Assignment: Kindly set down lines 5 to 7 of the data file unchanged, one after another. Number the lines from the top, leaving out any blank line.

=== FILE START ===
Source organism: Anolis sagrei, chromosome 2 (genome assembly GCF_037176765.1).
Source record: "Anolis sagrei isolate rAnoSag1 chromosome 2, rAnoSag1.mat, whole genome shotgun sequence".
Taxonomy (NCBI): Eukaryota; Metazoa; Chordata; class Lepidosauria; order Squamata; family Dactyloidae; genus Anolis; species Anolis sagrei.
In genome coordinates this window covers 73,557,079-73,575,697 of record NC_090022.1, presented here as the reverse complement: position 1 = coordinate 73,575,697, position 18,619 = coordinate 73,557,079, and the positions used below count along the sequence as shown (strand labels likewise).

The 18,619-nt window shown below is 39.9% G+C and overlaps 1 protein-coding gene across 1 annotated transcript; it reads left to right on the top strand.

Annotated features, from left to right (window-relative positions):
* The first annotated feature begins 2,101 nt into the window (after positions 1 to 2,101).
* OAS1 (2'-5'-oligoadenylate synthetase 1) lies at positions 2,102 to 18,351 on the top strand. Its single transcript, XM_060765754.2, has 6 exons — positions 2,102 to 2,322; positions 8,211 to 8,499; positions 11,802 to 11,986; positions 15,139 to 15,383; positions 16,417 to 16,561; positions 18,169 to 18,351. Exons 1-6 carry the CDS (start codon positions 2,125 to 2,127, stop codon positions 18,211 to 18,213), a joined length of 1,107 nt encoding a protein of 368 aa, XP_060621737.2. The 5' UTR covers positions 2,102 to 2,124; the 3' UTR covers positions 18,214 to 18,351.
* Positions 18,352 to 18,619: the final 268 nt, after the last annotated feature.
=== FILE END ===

The 18,619-nt window shown below is 39.9% G+C and overlaps 1 protein-coding gene across 1 annotated transcript; it reads left to right on the top strand.

Annotated features, from left to right (window-relative positions):
* The first annotated feature begins 2,101 nt into the window (after positions 1 to 2,101).